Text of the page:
I SPEND MOST OF my time at a second-floor office at the the corner of Broadway and Main streets in downtown Farmington. I’m also president of the Farmington Downtown Association, so I’m understandably a partisan of this neighborhood.

Unlike many downtowns in Maine, this is a place that seems to have had some sustainability. To be sure, there’s always some empty office and business spaces for sale or rent — right now more than 25,000 square feet, or about 15 percent or so of the overall space — but it seems to be a terrarium that’s attracted a lot of interest.

Last year, for example, the Maine Development Foundation chose it as the location of its annual downtown conference, and it wound up being the best attended it had ever hosted.

Though the customer base for downtown Farmington is largely local, tourists do make more than just a cameo appearance. The fall foliage season brings a regular fleet of tour buses. Typically, they drop by for an hour each noon time, midway through a day for them that began in Bar Harbor and will have its destination in North Conway.

Many of them comment about the offerings of local products found in the downtown establishments. They prize the Maine-made products at the furniture, jewelry, farmers market grocery and clothing stores, for example. An expanding group of art and artisan establishments also captivate our many visitors.

For those who linger a bit longer, there’s a seven-screen movie theater, called “Narrow Gauge Cinema,” whose theme recalls the railroad history of the region. (A shortcoming, of course, is that the railroad vanished from the area more than 35 years ago.)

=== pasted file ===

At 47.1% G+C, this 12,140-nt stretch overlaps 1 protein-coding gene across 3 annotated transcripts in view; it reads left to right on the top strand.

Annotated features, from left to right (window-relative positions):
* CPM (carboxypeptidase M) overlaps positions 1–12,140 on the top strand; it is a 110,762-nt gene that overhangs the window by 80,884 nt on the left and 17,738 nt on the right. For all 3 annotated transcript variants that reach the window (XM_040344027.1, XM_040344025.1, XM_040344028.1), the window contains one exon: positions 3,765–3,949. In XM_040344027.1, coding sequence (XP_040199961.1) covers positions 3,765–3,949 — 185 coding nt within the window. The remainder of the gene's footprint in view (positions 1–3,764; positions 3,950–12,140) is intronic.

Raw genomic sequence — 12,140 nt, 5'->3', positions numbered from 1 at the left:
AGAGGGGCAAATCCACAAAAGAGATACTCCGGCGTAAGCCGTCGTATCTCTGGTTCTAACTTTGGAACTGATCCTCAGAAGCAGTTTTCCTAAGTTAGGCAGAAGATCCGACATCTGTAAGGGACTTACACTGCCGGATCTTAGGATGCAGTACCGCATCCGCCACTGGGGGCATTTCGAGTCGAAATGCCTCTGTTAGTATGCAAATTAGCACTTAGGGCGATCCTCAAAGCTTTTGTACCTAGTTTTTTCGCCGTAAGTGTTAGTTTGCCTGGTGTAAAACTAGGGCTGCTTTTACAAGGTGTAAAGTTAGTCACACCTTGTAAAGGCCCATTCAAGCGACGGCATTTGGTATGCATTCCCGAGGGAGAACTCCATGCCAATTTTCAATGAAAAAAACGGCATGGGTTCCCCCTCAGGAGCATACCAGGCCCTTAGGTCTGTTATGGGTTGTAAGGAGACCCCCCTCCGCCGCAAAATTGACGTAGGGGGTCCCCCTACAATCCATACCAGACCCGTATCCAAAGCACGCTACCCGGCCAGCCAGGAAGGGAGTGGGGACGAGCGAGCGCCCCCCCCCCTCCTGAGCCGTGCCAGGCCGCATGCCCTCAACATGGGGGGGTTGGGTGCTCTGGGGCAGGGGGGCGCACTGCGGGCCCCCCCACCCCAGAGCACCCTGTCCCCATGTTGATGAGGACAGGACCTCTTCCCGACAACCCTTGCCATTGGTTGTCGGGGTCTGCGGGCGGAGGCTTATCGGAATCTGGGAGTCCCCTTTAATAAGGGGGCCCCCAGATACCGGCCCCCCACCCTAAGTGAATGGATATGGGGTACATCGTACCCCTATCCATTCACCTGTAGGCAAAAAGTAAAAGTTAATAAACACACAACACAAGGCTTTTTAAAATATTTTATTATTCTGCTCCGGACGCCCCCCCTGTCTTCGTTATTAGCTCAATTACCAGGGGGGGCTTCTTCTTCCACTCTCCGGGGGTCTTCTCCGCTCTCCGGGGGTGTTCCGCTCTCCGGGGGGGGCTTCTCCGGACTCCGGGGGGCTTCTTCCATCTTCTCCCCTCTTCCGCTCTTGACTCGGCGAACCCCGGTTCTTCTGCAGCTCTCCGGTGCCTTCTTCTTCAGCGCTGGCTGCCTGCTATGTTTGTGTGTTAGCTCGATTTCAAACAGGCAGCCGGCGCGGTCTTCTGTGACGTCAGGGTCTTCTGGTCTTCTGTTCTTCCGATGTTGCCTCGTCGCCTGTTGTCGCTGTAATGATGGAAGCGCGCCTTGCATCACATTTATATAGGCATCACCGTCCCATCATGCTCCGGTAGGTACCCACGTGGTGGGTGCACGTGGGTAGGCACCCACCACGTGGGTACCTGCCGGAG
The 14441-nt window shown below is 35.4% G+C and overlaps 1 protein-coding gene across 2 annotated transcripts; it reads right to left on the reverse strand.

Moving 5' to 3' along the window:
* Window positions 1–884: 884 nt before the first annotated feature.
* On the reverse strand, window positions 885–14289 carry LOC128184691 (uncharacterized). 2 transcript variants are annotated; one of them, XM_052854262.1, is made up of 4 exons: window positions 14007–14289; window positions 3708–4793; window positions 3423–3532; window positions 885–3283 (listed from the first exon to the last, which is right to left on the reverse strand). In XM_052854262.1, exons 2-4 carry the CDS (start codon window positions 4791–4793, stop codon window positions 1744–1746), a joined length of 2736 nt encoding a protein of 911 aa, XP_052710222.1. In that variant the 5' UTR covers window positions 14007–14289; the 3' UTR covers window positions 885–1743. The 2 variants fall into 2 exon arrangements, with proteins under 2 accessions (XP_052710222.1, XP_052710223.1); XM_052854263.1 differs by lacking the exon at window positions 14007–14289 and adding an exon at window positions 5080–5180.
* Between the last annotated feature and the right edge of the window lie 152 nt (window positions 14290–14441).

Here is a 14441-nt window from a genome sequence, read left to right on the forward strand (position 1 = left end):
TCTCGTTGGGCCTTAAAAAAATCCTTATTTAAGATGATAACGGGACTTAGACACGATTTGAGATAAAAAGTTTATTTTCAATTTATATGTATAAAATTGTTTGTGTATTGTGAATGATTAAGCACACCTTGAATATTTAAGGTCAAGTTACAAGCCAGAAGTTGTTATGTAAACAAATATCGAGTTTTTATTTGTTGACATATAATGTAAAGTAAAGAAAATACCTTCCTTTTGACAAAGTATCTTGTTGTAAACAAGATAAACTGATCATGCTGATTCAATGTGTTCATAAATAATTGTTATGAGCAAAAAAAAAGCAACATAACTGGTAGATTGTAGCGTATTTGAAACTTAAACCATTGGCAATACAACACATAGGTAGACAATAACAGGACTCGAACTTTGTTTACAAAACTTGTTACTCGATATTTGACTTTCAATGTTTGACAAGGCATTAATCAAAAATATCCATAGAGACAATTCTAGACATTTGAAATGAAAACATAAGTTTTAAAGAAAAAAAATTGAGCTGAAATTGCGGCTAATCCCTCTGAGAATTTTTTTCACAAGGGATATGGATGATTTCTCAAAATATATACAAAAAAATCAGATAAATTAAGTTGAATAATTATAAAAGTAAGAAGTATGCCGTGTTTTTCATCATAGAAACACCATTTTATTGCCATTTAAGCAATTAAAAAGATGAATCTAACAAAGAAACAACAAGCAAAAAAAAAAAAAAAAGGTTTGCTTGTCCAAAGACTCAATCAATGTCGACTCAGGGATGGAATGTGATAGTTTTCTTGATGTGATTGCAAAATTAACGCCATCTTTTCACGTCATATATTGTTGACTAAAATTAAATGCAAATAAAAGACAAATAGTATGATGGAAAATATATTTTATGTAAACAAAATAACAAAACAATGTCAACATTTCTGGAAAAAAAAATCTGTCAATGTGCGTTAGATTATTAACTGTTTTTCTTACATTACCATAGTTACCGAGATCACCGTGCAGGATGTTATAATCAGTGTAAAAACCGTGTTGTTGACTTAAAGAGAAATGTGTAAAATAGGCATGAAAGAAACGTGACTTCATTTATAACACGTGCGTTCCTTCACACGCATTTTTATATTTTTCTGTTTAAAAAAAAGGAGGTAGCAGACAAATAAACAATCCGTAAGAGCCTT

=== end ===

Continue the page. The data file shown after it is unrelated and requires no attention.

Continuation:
So why or how is Farmington’s downtown seemingly more viable than most? A few of the factors are a commitment by the community, walking distance proximity to a state university with more than 2,000 students and alert recognition of the potential of state and federal infrastructure funding.

Part of the answer, however, is both old and basic. Back in the 1790s — the same decade when Pierre L’Enfant was designing the parks and boulevards of our nation’s capital — two Connecticut natives, a hotel owner named John Church and a physician named Aaron Stoyall, were doing the same in Farmington.

The outcome for Church and Stoyall, who owned most of the land that was the footprint for the current downtown, was to bestow on Farmington two of the wider main streets of any downtown in Maine. Farmington’s Main Street itself, for example, is as wide as Manhattan’s Broadway just above Times Square.

Thus, when this DNA of street width was encrypted on the map of downtown Farmington, it was genetically predisposed to accommodate a successful neighborhood. The outcome today: Two-way main streets.

Contrast this to most other major Maine communities with narrower main streets. Think of the one-way travel of parts of Congress streets in Portland and Rumford, Lewiston’s Lisbon Street, and the main streets of Augusta, Gardiner, Waterville and Skowhegan.

Downtowns overall seem to have been in a decline. The case for viability and against extinction is made, however, perhaps most persuasively in a recent book by Jeff Speck, “The Walkable City.” In it, Speck ardently observes:

“The downtown is the only part of the city that belongs to everybody. It doesn’t matter where you may find your home; the downtown is yours, too. Investing in the downtown of a city is the only place-based way to benefit all of its citizens at once.”

I have occasionally been part of a delegation from the Downtown Association that welcomes the tourist buses to town. Their handshakes often have a European, an Asian or even an Australian grip.

Oh yes, and the next time I greet them and spy one from Connecticut, I’ll have this to say, “Thank you for the two Connecticut natives who gave us such wide streets to provide a foundation for Farmington’s Downtown.”

Paul H. Mills is a Farmington attorney known for his analyses and historical understanding of public affairs in Maine. Email: [email protected]